Social Media and the Physician
Side Note: It seems that everyone is on Facebook these days and physicians are no exception. But, when do physicians go from just being “friends” to physicians on Facebook and on other social media? Or, should physicians always consider themselves physicians first when posting on social media? It is certainly a murky area at the moment. Social media has developed so quickly that many physicians are simply trying to find their way and figure out how to best use these new tools for themselves in their private and professional lives and their practices.
Seeing a growing concern over social media and worries that physicians may be opening themselves up to new medical malpractice liabilities, the Ohio State Medical Association came out with an excellent paper on this topic. The paper discusses many situations that physicians may face –often where the line between the physician being a common citizen/friend and the professional role of the physician may be blurry and advises physicians on how to conservatively handle these situations. In addition, the article also presents three references that are worth taking a look at: a “Best Practices” policy, a sample “Prohibited Use at Work” policy and a sample “Restricted Use at Work” policy. A physician may wish to use these as a starting point for his or her practice.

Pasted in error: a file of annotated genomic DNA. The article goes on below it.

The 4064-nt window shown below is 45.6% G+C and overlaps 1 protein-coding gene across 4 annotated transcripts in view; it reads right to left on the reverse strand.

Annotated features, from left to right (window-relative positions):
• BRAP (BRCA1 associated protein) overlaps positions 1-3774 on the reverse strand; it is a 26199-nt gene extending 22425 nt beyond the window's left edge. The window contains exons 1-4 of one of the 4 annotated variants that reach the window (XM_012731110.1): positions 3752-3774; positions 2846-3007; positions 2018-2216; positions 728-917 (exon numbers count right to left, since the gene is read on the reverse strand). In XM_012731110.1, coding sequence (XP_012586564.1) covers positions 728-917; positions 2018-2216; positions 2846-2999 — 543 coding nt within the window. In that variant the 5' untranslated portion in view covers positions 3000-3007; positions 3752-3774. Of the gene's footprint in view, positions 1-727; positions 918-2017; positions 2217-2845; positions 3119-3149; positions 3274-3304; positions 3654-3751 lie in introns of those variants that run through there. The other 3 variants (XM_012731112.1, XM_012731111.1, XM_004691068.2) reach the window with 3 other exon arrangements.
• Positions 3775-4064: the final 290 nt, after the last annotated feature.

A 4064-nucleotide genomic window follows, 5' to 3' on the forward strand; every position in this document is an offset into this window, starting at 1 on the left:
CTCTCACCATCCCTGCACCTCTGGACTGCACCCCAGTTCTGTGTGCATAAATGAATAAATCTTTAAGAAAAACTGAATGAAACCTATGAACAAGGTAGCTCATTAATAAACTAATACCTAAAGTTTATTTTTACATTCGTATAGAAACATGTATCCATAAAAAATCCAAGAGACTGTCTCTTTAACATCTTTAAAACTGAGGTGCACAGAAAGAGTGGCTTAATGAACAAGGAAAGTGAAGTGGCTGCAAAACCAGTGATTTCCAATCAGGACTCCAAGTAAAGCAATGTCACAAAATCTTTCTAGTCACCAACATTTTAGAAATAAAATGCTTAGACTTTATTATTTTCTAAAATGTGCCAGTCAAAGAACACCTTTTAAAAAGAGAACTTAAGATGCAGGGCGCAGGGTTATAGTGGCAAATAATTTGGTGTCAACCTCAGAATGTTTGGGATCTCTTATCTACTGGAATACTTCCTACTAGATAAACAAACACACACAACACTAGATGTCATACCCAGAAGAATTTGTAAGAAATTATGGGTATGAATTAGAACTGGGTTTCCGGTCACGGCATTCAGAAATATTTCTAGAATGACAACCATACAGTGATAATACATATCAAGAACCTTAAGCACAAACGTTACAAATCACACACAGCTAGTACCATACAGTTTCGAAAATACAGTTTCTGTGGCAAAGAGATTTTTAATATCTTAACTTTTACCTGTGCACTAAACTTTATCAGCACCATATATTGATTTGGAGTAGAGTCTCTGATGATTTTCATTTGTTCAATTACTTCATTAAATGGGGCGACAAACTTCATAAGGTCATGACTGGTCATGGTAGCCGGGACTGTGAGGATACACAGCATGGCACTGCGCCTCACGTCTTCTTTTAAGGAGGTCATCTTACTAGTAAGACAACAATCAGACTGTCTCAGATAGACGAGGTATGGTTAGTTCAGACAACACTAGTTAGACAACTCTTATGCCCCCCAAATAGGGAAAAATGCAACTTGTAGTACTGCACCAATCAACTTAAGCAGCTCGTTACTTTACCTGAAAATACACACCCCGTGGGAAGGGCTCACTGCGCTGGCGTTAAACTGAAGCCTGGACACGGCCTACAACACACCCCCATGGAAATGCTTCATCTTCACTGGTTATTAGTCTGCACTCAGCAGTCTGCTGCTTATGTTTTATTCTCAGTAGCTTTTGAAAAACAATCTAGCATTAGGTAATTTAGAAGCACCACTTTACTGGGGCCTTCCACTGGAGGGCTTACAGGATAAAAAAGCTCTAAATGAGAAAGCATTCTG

All physicians should check and see if and/or how social media may or may not be covered in their physician liability policy. While social media may seem harmless and not a significant part of a physician’s practice, its power should not be underestimated and physicians, in particular, should view their use of social media carefully and understand where their liability exposure may be.
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Social Networking and the Medical Practice
Published in 2010 by the Ohio State Medical Association at osma.org
Surveys show that 35 percent of American adults have a profile on a social networking site. Seventy-five percent of Facebook
users admit to checking their Facebook at work, on company time and company-owned equipment. In 2004, more than 10 percent of employees spent more than half of a day on email (86 percent of which is personal), and more than one in five employers (21 percent) had employee email and instant messages subpoenaed in the course of a lawsuit or regulatory investigation. One hundred percent of information placed on the Web is never really “erased” completely (Pew Internet Project, 2008).
Times have changed. Companies embrace social media to market products and services, and the healthcare field is no exception. Hospitals such as Kaiser Permanente and the Mayo Clinic are utilizing social media platforms for the benefit of patients, employees and practitioners.